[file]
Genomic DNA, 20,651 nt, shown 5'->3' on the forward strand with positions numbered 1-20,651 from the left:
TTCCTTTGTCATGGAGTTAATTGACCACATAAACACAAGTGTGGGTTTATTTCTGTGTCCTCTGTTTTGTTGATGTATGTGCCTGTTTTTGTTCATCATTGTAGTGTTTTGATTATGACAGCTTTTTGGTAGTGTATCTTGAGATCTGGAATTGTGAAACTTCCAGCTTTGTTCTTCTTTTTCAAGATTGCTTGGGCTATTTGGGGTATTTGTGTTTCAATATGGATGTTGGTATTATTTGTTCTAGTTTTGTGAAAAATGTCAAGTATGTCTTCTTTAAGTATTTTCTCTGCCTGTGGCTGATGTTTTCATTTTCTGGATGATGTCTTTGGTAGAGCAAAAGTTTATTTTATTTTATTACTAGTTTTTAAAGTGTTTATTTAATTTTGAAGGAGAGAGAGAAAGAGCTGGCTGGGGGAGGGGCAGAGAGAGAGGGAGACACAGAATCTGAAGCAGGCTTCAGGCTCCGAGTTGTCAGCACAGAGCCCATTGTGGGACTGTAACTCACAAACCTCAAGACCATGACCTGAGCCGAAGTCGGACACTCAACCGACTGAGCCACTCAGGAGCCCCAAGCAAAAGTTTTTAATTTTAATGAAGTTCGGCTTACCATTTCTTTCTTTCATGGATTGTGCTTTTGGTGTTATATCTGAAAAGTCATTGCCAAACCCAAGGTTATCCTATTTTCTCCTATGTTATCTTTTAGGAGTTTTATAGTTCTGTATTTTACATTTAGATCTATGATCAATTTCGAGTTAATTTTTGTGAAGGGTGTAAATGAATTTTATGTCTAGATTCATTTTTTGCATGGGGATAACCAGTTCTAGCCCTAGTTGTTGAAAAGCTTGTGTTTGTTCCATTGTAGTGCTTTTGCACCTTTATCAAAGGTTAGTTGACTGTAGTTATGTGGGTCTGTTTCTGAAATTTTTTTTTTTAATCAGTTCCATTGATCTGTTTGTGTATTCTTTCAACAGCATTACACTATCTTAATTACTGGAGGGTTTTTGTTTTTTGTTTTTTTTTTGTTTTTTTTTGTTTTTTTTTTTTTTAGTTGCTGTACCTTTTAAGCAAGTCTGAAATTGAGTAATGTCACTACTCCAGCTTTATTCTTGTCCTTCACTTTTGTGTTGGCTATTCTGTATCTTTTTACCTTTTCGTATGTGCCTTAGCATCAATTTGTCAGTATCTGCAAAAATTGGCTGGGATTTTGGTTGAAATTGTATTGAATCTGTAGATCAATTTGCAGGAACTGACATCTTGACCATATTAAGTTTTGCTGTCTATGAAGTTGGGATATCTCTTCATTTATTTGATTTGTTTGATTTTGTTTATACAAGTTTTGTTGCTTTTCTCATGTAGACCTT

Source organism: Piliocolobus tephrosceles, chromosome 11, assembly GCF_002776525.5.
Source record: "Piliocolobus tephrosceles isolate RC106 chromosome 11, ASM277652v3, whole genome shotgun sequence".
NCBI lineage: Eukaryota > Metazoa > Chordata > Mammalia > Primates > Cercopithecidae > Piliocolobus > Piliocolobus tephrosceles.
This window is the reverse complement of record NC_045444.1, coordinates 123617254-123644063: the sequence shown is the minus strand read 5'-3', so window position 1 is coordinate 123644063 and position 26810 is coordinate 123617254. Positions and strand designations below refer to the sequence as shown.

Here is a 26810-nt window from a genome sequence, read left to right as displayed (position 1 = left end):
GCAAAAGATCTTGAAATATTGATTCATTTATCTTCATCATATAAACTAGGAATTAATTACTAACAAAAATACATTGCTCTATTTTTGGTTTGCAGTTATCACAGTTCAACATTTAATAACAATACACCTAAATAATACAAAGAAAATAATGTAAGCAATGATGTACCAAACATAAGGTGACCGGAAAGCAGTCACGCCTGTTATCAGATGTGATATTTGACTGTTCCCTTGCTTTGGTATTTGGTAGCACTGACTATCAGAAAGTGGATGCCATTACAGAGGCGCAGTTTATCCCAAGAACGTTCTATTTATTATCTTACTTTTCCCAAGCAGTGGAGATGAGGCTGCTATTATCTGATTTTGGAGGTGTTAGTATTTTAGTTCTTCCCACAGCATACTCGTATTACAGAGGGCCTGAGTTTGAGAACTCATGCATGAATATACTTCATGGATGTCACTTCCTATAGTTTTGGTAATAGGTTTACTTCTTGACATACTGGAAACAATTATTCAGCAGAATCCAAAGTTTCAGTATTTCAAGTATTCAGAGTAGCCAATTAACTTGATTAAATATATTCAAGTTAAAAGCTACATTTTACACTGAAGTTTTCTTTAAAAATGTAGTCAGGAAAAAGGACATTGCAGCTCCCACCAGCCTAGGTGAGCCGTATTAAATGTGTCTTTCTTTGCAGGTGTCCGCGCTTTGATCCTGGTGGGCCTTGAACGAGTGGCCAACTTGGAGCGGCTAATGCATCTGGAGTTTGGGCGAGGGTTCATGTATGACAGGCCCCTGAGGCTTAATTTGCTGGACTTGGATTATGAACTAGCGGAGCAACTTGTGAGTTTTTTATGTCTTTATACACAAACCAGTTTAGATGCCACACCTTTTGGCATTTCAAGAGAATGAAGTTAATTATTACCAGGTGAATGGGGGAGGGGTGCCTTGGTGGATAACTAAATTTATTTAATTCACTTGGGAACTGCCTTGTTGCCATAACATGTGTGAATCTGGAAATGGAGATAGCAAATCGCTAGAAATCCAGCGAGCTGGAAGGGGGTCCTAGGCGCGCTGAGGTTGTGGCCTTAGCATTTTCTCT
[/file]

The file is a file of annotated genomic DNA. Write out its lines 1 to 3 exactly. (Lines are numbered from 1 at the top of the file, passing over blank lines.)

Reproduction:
Genomic DNA, 20,651 nt, shown 5'->3' on the forward strand with positions numbered 1-20,651 from the left:
TTCCTTTGTCATGGAGTTAATTGACCACATAAACACAAGTGTGGGTTTATTTCTGTGTCCTCTGTTTTGTTGATGTATGTGCCTGTTTTTGTTCATCATTGTAGTGTTTTGATTATGACAGCTTTTTGGTAGTGTATCTTGAGATCTGGAATTGTGAAACTTCCAGCTTTGTTCTTCTTTTTCAAGATTGCTTGGGCTATTTGGGGTATTTGTGTTTCAATATGGATGTTGGTATTATTTGTTCTAGTTTTGTGAAAAATGTCAAGTATGTCTTCTTTAAGTATTTTCTCTGCCTGTGGCTGATGTTTTCATTTTCTGGATGATGTCTTTGGTAGAGCAAAAGTTTATTTTATTTTATTACTAGTTTTTAAAGTGTTTATTTAATTTTGAAGGAGAGAGAGAAAGAGCTGGCTGGGGGAGGGGCAGAGAGAGAGGGAGACACAGAATCTGAAGCAGGCTTCAGGCTCCGAGTTGTCAGCACAGAGCCCATTGTGGGACTGTAACTCACAAACCTCAAGACCATGACCTGAGCCGAAGTCGGACACTCAACCGACTGAGCCACTCAGGAGCCCCAAGCAAAAGTTTTTAATTTTAATGAAGTTCGGCTTACCATTTCTTTCTTTCATGGATTGTGCTTTTGGTGTTATATCTGAAAAGTCATTGCCAAACCCAAGGTTATCCTATTTTCTCCTATGTTATCTTTTAGGAGTTTTATAGTTCTGTATTTTACATTTAGATCTATGATCAATTTCGAGTTAATTTTTGTGAAGGGTGTAAATGAATTTTATGTCTAGATTCATTTTTTGCATGGGGATAACCAGTTCTAGCCCTAGTTGTTGAAAAGCTTGTGTTTGTTCCATTGTAGTGCTTTTGCACCTTTATCAAAGGTTAGTTGACTGTAGTTATGTGGGTCTGTTTCTGAAATTTTTTTTTTTAATCAGTTCCATTGATCTGTTTGTGTATTCTTTCAACAGCATTACACTATCTTAATTACTGGAGGGTTTTTGTTTTTTGTTTTTTTTTTGTTTTTTTTTGTTTTTTTTTTTTTTAGTTGCTGTACCTTTTAAGCAAGTCTGAAATTGAGTAATGTCACTACTCCAGCTTTATTCTTGTCCTTCACTTTTGTGTTGGCTATTCTGTATCTTTTTACCTTTTCGTATGTGCCTTAGCATCAATTTGTCAGTATCTGCAAAAATTGGCTGGGATTTTGGTTGAAATTGTATTGAATCTGTAGATCAATTTGCAGGAACTGACATCTTGACCATATTAAGTTTTGCTGTCTATGAAGTTGGGATATCTCTTCATTTATTTGATTTGTTTGATTTTGTTTATACAAGTTTTGTTGCTTTTCTCATGTAGACCTT

Source organism: Piliocolobus tephrosceles, chromosome 11, assembly GCF_002776525.5.